National Safe Boating Week begins on Saturday, May 21, 2016, and many local organizations will be sponsoring events aimed at making our time on the water safer and more enjoyable. Traditionally, when we think about boating safety we envision power boats racing across the water or sailboats with billowing sails gliding past.
However, there is another area of boating that is often overlooked: human powered or “paddle craft.” With more than 300,000 paddle crafts sold each year, kayaking, canoeing, paddle boarding and various other paddle sports offer a very affordable way to enjoy our lakes, rivers and streams. A national retailer shows kayaks for under $200.00 on their website!
Unfortunately, many do not view a paddle craft as a boat or see it as potentially hazardous. But each year paddlers get in trouble due to falling into cold water, being overcome by high waves, or being caught in weather conditions that exceed their ability. In 2013 there were 200 deaths and injuries to paddle craft operators. More recently, there was an accident in southeast Wisconsin. On March 16, 2016, one of two brothers went missing on Lake Michigan at Port Washington, Wis., when their kayaks overturned; at that time of year, Lake Michigan water temperatures are in the mid-30’s.
A paddle craft is a boat and is subject to some of the same rules as power boats and sailboats, as well as some of the same best practices. The U.S. Coast Guard has developed a list of safety tips for paddlers:
- Wear your life jacket. Use life jackets that are inherently buoyant rather than inflatable. This makes re-entering a paddle craft, especially a sit-inside kayak, easier after capsizing. If you are paddling on a federal waterway with children under 13 years of age, use of a life jacket is mandatory. Some states also have mandatory life jacket laws, so check local regulations before launching.
- Check the weather and file a float plan. Check the weather forecast for the area where you will be paddling and be alert for changing forecasts. Before paddling, always file a “float plan.” A float plan is left with someone who will call the local authorities or the Coast Guard if you do not return on time. A float plan includes where you will be paddling, where you launched from, a description of your paddle craft, a description of what you will be wearing, what time you were going out and what time you will be back. More information on float plans can be found on the Coast Guard’s boating safety website, including information on the Coast Guard boating safety mobile app.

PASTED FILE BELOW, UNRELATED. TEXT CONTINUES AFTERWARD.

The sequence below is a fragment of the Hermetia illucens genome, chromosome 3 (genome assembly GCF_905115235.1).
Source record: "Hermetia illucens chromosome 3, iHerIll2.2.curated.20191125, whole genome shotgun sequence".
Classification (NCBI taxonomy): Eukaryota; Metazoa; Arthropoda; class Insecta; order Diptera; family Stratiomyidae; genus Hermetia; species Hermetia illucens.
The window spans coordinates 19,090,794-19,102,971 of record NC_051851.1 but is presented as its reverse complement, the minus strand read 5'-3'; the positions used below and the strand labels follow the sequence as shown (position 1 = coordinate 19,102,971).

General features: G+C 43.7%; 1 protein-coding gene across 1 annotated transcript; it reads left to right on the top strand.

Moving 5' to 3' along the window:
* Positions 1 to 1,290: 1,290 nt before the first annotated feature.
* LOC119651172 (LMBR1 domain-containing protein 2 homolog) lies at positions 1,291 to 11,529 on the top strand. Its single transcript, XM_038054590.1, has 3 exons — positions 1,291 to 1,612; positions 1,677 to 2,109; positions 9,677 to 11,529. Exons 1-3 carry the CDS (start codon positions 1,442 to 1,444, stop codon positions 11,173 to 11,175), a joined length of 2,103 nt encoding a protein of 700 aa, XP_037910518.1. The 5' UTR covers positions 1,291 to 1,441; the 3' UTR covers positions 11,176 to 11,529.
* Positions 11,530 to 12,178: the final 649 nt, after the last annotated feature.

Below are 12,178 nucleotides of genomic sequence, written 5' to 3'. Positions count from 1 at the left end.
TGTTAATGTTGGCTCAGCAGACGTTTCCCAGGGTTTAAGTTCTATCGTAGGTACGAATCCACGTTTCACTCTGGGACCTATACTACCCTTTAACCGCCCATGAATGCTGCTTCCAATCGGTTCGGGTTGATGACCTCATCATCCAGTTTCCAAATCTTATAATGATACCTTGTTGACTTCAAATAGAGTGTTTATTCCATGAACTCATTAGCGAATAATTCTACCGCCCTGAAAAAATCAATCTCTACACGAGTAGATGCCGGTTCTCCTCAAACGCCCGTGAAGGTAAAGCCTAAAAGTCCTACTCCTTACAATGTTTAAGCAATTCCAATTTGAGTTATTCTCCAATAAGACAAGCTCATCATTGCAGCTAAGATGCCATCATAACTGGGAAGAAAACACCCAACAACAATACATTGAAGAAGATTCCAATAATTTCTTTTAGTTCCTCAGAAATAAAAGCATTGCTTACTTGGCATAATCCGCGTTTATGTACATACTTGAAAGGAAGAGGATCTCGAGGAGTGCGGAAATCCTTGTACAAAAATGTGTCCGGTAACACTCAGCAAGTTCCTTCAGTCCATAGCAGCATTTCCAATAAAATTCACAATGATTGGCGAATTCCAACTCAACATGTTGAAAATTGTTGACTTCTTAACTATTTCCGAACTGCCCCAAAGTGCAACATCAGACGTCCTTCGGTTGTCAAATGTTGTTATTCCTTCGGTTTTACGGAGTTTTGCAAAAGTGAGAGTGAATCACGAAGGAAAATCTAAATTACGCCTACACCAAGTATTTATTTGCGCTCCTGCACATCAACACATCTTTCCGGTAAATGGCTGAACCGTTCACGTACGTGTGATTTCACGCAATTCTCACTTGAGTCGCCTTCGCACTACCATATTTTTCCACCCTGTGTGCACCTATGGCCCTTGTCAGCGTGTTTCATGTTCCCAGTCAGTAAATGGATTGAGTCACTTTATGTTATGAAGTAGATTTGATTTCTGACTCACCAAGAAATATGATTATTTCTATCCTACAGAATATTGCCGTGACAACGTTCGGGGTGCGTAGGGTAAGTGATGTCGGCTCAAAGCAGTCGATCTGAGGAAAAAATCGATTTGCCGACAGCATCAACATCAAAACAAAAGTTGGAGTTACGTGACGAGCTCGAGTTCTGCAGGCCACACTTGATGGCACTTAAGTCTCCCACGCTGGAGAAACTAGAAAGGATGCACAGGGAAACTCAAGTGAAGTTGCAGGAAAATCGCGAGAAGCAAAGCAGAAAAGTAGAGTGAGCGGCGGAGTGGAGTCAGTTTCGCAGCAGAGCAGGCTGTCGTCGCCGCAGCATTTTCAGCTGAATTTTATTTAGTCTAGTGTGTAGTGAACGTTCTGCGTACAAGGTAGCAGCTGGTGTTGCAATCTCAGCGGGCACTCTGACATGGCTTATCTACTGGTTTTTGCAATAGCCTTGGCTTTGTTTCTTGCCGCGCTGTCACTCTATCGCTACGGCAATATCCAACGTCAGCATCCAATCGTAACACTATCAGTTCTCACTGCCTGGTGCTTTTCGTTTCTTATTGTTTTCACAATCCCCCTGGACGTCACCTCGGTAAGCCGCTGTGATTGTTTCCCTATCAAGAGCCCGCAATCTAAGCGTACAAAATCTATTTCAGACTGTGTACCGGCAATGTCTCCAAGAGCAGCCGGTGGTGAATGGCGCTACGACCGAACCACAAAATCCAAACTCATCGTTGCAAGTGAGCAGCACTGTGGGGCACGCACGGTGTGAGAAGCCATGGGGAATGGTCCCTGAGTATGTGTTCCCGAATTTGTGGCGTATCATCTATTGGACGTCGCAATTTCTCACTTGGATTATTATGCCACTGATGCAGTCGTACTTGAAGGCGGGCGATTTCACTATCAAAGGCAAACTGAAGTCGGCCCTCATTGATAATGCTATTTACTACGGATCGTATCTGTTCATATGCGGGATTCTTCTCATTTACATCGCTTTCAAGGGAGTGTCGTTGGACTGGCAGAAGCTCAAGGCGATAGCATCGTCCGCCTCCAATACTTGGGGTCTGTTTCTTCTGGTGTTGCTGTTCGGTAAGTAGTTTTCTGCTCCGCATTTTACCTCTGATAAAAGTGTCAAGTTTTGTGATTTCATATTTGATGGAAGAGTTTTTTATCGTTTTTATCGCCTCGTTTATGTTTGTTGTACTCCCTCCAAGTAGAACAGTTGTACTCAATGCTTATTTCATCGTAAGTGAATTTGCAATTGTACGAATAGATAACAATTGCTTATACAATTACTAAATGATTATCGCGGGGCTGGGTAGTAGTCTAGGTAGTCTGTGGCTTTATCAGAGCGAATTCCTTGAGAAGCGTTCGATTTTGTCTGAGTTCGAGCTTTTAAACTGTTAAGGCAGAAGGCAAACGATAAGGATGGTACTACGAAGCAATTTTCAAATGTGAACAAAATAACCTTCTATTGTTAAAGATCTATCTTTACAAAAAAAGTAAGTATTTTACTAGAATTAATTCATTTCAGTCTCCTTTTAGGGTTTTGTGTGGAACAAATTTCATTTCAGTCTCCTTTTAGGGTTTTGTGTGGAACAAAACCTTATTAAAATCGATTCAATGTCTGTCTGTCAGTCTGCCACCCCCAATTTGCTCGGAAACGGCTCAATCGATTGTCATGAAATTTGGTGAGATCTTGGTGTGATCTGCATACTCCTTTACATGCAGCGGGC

- Paddle with a partner. Paddle with a partner or in groups. This reduces risk to an individual in the event of an emergency. Paddling in groups also increases the chances of being seen by boaters operating power and sail craft in the vicinity if you get into trouble.
- Dress for the water temperature. Always dress for the water temperature and not the air temperature. Wear the proper personal protective clothing, including dry or wet suits, when advisable. Cold water robs the body of heat 32 times faster than cold air. If you fall into water between 50 and 60 degrees you will be exhausted or unconscious in 1 to 2 hours; expected survival time is only 1 to 6 hours.
- Take a safety course. Take a paddle-safety course before heading out on the water. The Coast Guard Auxiliary now offers the “Paddlesports America Course,” a four-hour, classroom-based introduction to paddling safety, techniques and safety strategies. Courses may also be offered by the U.S. Power Squadron, state departments of natural resources, local commercial outfitters and the American Canoe Association.
- Make sure you can contact help. A hand-held, waterproof VHF-FM radio or a 406 MHz Personal Locator Beacon (PLB) are much more reliable than cell phones. Paddlers who prefer to paddle in remote areas should especially consider these investments. When a 406 MHz beacon signal is received, search and rescue personnel can retrieve information from a registration database. This includes the beacon owner’s emergency contact information and vessel identifying characteristics. Having this information allows the Coast Guard and other rescue personnel to respond appropriately. In the U.S., users are required by law to register their beacon to the U.S. 406 MHz Beacon Registration Database or by calling 1- 888-212-SAVE. A PLB can be purchased for under $300 – a cheap investment when it could mean your life!
You could also take advantage of a unique service offered by the U.S. Coast Guard Auxiliary. Click here to conduct a self-check to see if your paddle craft meets minimum federal requirements for being on the water, and also request an in-person “Vessel Safety Check (VSC)” by a member of the U.S. Coast Guard Auxiliary. Successful completion of the in-person exam will earn you a VSC decal to affix to your paddle craft.
Be safe and have fun on the water!